If you're reading this story, there's a good chance you were read to as a child. And if you're a parent of young children, there's an even higher chance that you read to your kids every night.
That wasn't so for Meshack Asare. He grew up in Ghana in the 1950s and '60s.
ï¿½When I was growing up, though I liked books, all the books that were in the house belonged to my father,ï¿½ Asare says. ï¿½There weren't any books for children.ï¿½
When Asare started school, he was excited to see textbooks, but they turned out to be pretty boring. Later on, when he was studying at a university in one of Ghana's larger cities, he wondered whether any kids in Ghana had grown up with books written for them.
The only ones he found were imported, mostly from Europe. The children in the pictures didn't look like him. The scenery certainly wasn't familiar. There was snow and weird animals that didn't recognize.
ï¿½This made it a priority somehow, that somebody had to make sure that there were books in which the African child would be able to recognize himself and herself in a familiar environment,ï¿½ Asare says.
At age 23, Asare published his first children's book, an illustrated easy reader, called simply: ï¿½I am Kofi.ï¿½ Kofi is a popular boy's name in Ghana and Asare says the book had to do with the basic notion of identity.
ï¿½That I am somebody like this, that I look like this,ï¿½ Asare says. ï¿½This is my house. My house looks like this. This is how I live!ï¿½
Two years later, in 1970, he wrote and illustrated another picture book, ï¿½Taiwa Goes to Seaï¿½. The main character is a 10-year-old boy who lives in a Ghanaian fishing village.
Taiwa is desperate to go fishing with the men. But they think he's too young. Eventually, like many a children's book character, Taiwa proves the adults wrong.
The book was a turning point for Asare. It won a UNESCO citation for ï¿½Best picture book from Africaï¿½ and was translated into Japanese and several European languages.
But critical acclaim, as all artists know, doesn't put food on the table and Asare had a family to raise. For the next ten years, he was a teacher by day and worked on his drawing and writing on the side.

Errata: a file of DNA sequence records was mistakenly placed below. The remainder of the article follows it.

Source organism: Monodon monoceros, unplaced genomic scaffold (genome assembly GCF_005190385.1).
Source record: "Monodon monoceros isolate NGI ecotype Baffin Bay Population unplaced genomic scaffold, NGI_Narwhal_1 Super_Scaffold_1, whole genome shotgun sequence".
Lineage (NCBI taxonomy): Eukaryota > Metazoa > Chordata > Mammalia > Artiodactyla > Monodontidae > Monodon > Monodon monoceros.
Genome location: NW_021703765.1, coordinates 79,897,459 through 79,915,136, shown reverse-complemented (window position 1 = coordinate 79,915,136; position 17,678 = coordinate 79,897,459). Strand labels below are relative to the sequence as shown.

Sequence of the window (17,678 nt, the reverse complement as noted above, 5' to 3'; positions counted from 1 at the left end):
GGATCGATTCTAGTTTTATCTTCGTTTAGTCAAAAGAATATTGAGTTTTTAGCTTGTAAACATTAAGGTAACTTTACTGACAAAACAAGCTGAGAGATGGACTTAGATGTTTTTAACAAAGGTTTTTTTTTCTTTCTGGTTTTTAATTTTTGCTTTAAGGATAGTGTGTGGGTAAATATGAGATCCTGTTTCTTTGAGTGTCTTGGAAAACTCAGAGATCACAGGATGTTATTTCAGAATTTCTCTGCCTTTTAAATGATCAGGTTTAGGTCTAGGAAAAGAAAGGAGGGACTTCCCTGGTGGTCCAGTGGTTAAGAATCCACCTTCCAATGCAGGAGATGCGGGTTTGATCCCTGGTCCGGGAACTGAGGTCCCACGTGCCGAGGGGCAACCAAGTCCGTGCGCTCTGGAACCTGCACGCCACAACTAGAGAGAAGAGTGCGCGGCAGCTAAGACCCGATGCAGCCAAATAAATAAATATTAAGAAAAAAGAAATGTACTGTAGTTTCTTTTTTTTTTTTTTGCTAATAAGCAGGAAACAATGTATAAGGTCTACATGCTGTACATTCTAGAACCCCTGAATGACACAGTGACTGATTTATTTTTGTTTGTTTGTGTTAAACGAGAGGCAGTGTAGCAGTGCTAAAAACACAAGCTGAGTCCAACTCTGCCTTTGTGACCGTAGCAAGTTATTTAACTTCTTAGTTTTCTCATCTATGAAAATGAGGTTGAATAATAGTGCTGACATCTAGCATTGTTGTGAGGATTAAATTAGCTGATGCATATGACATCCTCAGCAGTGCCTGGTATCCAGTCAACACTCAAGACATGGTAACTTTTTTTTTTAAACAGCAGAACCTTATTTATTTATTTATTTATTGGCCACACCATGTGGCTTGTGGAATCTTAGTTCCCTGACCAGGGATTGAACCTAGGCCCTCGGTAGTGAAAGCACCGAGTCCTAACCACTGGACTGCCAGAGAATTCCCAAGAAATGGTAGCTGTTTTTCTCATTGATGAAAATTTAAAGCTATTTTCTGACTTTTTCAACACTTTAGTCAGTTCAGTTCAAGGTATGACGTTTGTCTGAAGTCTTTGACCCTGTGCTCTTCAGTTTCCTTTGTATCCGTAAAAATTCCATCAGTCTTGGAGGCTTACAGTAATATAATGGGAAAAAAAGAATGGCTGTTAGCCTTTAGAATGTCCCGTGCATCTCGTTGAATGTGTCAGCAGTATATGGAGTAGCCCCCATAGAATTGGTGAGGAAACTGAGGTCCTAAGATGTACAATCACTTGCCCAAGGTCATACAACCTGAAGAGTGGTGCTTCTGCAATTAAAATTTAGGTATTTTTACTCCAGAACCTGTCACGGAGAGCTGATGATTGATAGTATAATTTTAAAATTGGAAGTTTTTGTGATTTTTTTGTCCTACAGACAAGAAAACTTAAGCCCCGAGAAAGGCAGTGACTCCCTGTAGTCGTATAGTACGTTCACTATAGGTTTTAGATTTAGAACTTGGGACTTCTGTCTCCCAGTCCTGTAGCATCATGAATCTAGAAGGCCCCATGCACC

In the 1970s and '80s Ghana's economy crumbled around him. Even paper became a rare commodity. His next book, ï¿½The Brassman's Secretï¿½, was published on pink cardboard-like paper provided by a friend.
It tells the story of Kwajo, an Ashanti boy in Central Ghana, who helps his father make brass figures to measure gold dust. One day, Kwajo stares at a brass figure and it comes alive.
ï¿½ï¿½Will you tell me your secret?ï¿½ Kwajo asked in a whisper. ï¿½Will you?ï¿½ The tiny lips seemed to part and move. Kwajo shook all over with excitement when he heard the gentle voice. ï¿½Yes, my young friend. I will show you my secret. Come with me. Close your eyes and come.'ï¿½
Meshack is both a writer and an illustrator. He describes his visual style as imperfect, which he believes African children can better relate to.
Another way his books are tailored to his African audience is their location and subject matter. He's done a series of stories set all over Ghana. The idea is to show children, in say, the capital Accra, what it's like to live in what he calls the hinterlands of the country.
Asare has also published stories set in other parts of Africa. Some are whimsical, others are quite serious.
In his first book for young adults, published in 1992, Asare tells the story of a girl whose parents are duped into letting their daughter become an indentured servant to a family friend.
He hopes that his various stories will give African children the chance to look at things with open eyes and open minds and the courage to challenge what is not good and what needs to be changed.
Asare has written 20 books and more are on the way. He doesn't live in Ghana anymore but goes back regularly. Right now his home is a tiny village in Germany. And his next book is based on the songbirds he's been observing out his window.